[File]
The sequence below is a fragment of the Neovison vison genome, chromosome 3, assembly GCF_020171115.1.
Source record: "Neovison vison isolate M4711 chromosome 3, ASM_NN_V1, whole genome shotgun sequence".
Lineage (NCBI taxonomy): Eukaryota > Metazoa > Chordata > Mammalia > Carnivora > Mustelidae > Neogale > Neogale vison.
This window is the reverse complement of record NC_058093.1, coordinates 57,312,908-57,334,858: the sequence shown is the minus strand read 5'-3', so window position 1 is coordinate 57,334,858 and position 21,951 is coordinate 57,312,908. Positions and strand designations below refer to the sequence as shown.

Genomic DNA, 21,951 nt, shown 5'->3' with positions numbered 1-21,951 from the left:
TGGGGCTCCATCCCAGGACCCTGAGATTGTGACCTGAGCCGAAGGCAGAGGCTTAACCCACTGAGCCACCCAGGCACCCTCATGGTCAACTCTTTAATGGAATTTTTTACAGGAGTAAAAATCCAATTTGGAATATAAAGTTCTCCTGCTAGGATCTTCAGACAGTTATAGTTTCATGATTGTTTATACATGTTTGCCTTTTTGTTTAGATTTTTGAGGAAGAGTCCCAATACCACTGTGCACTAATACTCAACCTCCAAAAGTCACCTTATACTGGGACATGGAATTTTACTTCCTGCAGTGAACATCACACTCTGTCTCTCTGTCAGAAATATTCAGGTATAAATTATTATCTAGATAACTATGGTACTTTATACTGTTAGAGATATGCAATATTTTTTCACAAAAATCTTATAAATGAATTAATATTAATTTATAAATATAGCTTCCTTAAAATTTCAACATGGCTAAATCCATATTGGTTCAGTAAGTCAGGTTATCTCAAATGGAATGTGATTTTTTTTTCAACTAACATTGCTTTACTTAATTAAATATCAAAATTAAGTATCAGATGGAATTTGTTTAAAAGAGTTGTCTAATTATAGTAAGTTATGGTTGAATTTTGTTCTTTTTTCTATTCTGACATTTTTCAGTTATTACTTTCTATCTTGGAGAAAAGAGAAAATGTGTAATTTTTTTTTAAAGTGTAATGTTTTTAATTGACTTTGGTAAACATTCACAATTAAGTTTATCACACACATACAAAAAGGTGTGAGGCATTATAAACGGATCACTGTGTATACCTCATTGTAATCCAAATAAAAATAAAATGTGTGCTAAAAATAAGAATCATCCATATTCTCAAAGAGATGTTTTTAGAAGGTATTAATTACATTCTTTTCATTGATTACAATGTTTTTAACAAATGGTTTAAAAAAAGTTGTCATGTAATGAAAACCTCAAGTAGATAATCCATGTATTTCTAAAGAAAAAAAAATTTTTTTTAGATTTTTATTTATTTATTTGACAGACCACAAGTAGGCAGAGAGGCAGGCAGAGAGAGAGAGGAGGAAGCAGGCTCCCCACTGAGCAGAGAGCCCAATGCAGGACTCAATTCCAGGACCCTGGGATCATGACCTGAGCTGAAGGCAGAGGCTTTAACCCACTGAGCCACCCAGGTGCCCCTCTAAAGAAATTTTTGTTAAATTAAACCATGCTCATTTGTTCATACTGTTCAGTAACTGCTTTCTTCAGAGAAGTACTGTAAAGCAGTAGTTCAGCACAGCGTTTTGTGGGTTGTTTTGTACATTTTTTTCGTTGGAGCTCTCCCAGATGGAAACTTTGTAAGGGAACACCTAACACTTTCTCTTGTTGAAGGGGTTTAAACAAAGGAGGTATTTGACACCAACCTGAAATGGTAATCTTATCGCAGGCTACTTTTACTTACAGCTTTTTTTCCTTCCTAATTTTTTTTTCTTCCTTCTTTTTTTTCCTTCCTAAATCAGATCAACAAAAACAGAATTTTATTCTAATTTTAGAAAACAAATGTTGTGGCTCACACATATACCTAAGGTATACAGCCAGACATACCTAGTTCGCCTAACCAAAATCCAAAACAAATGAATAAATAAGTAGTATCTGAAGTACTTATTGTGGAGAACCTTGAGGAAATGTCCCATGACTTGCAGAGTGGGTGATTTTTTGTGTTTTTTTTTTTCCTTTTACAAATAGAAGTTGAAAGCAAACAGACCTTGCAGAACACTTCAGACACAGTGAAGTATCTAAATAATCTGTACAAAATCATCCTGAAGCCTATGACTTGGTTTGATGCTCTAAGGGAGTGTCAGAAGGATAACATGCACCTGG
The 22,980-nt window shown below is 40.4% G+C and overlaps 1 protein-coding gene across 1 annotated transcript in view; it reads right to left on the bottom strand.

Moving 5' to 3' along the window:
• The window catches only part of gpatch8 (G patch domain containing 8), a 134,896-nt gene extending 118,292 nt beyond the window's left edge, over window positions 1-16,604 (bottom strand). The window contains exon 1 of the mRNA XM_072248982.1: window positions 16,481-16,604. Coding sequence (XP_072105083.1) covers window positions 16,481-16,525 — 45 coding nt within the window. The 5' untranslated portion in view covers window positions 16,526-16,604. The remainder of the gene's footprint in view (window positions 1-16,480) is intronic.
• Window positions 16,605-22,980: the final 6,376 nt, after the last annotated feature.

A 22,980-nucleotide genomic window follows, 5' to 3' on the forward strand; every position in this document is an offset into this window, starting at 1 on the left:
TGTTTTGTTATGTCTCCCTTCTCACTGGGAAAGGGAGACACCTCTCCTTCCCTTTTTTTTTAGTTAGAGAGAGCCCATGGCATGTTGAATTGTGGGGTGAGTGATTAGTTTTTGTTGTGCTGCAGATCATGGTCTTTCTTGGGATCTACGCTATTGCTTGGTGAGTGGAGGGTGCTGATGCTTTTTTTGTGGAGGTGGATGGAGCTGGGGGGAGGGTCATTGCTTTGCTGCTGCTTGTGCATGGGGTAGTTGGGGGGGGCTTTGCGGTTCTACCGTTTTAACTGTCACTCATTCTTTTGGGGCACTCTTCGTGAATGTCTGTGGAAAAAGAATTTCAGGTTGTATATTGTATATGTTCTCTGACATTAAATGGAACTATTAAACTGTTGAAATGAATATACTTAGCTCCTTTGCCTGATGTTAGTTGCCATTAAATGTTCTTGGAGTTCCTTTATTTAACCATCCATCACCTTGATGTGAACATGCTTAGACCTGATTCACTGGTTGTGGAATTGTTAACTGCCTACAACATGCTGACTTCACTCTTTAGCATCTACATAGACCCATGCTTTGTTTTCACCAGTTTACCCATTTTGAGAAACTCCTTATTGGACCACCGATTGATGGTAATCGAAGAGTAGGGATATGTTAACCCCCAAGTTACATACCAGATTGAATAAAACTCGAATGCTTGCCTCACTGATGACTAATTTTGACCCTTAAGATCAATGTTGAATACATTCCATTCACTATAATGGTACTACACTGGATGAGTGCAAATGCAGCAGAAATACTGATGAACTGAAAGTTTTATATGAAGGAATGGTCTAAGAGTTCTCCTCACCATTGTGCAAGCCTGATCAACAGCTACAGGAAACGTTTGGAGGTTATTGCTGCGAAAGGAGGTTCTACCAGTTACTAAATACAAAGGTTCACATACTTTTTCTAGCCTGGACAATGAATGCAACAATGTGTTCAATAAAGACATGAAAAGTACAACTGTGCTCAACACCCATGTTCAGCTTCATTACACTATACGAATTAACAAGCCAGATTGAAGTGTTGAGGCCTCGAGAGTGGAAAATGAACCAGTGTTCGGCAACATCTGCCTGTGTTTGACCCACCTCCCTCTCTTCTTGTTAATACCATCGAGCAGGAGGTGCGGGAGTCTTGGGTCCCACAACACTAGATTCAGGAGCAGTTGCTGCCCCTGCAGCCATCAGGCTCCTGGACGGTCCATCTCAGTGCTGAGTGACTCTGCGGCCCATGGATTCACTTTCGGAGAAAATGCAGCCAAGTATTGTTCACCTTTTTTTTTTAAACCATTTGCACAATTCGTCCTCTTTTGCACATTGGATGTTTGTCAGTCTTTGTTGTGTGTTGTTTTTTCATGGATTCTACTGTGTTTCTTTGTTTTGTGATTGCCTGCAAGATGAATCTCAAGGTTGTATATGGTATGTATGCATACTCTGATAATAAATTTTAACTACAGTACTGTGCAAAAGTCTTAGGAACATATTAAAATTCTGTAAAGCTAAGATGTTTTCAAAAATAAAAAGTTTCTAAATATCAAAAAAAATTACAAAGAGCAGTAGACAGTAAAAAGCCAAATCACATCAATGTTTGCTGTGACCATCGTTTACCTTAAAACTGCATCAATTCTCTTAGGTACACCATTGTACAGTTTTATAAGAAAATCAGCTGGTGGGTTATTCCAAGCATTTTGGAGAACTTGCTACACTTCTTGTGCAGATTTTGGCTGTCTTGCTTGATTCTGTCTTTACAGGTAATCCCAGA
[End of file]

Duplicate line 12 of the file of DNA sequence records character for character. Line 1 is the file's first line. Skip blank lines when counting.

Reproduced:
TGTTTTGTTATGTCTCCCTTCTCACTGGGAAAGGGAGACACCTCTCCTTCCCTTTTTTTTTAGTTAGAGAGAGCCCATGGCATGTTGAATTGTGGGGTGAGTGATTAGTTTTTGTTGTGCTGCAGATCATGGTCTTTCTTGGGATCTACGCTATTGCTTGGTGAGTGGAGGGTGCTGATGCTTTTTTTGTGGAGGTGGATGGAGCTGGGGGGAGGGTCATTGCTTTGCTGCTGCTTGTGCATGGGGTAGTTGGGGGGGGCTTTGCGGTTCTACCGTTTTAACTGTCACTCATTCTTTTGGGGCACTCTTCGTGAATGTCTGTGGAAAAAGAATTTCAGGTTGTATATTGTATATGTTCTCTGACATTAAATGGAACTATTAAACTGTTGAAATGAATATACTTAGCTCCTTTGCCTGATGTTAGTTGCCATTAAATGTTCTTGGAGTTCCTTTATTTAACCATCCATCACCTTGATGTGAACATGCTTAGACCTGATTCACTGGTTGTGGAATTGTTAACTGCCTACAACATGCTGACTTCACTCTTTAGCATCTACATAGACCCATGCTTTGTTTTCACCAGTTTACCCATTTTGAGAAACTCCTTATTGGACCACCGATTGATGGTAATCGAAGAGTAGGGATATGTTAACCCCCAAGTTACATACCAGATTGAATAAAACTCGAATGCTTGCCTCACTGATGACTAATTTTGACCCTTAAGATCAATGTTGAATACATTCCATTCACTATAATGGTACTACACTGGATGAGTGCAAATGCAGCAGAAATACTGATGAACTGAAAGTTTTATATGAAGGAATGGTCTAAGAGTTCTCCTCACCATTGTGCAAGCCTGATCAACAGCTACAGGAAACGTTTGGAGGTTATTGCTGCGAAAGGAGGTTCTACCAGTTACTAAATACAAAGGTTCACATACTTTTTCTAGCCTGGACAATGAATGCAACAATGTGTTCAATAAAGACATGAAAAGTACAACTGTGCTCAACACCCATGTTCAGCTTCATTACACTATACGAATTAACAAGCCAGATTGAAGTGTTGAGGCCTCGAGAGTGGAAAATGAACCAGTGTTCGGCAACATCTGCCTGTGTTTGACCCACCTCCCTCTCTTCTTGTTAATACCATCGAGCAGGAGGTGCGGGAGTCTTGGGTCCCACAACACTAGATTCAGGAGCAGTTGCTGCCCCTGCAGCCATCAGGCTCCTGGACGGTCCATCTCAGTGCTGAGTGACTCTGCGGCCCATGGATTCACTTTCGGAGAAAATGCAGCCAAGTATTGTTCACCTTTTTTTTTTAAACCATTTGCACAATTCGTCCTCTTTTGCACATTGGATGTTTGTCAGTCTTTGTTGTGTGTTGTTTTTTCATGGATTCTACTGTGTTTCTTTGTTTTGTGATTGCCTGCAAGATGAATCTCAAGGTTGTATATGGTATGTATGCATACTCTGATAATAAATTTTAACTACAGTACTGTGCAAAAGTCTTAGGAACATATTAAAATTCTGTAAAGCTAAGATGTTTTCAAAAATAAAAAGTTTCTAAATATCAAAAAAAATTACAAAGAGCAGTAGACAGTAAAAAGCCAAATCACATCAATGTTTGCTGTGACCATCGTTTACCTTAAAACTGCATCAATTCTCTTAGGTACACCATTGTACAGTTTTATAAGAAAATCAGCTGGTGGGTTATTCCAAGCATTTTGGAGAACTTGCTACACTTCTTGTGCAGATTTTGGCTGTCTTGCTTGATTCTGTCTTTACAGGTAATCCCAGA